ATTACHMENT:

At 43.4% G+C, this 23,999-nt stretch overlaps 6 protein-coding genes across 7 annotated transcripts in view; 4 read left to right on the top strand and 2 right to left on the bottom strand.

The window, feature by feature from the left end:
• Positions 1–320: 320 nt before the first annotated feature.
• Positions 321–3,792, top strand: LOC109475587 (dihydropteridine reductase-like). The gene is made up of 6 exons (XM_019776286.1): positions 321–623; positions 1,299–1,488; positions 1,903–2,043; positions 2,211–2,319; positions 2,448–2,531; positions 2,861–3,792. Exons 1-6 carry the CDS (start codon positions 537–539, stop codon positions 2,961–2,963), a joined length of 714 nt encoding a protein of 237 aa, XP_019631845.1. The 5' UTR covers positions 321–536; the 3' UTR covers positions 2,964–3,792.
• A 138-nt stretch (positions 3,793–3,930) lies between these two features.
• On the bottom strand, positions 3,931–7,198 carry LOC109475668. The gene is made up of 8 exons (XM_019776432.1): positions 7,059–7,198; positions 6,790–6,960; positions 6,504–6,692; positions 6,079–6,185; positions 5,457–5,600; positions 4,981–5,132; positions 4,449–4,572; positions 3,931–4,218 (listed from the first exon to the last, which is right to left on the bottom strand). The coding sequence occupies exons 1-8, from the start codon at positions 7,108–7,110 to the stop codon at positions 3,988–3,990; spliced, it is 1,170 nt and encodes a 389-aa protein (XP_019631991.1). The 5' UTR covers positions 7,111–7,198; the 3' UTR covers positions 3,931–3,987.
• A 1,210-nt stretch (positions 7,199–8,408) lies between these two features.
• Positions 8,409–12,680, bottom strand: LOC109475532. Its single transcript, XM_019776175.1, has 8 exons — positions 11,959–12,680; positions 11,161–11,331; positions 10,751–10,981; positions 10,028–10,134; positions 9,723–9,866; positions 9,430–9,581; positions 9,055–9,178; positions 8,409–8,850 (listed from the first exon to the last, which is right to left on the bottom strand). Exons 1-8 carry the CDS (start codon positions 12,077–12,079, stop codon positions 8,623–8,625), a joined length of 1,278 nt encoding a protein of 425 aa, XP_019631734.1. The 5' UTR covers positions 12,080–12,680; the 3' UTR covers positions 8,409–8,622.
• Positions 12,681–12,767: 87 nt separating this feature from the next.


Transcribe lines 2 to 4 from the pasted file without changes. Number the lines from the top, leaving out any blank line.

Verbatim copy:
The window, feature by feature from the left end:
• Positions 1–320: 320 nt before the first annotated feature.
• Positions 321–3,792, top strand: LOC109475587 (dihydropteridine reductase-like). The gene is made up of 6 exons (XM_019776286.1): positions 321–623; positions 1,299–1,488; positions 1,903–2,043; positions 2,211–2,319; positions 2,448–2,531; positions 2,861–3,792. Exons 1-6 carry the CDS (start codon positions 537–539, stop codon positions 2,961–2,963), a joined length of 714 nt encoding a protein of 237 aa, XP_019631845.1. The 5' UTR covers positions 321–536; the 3' UTR covers positions 2,964–3,792.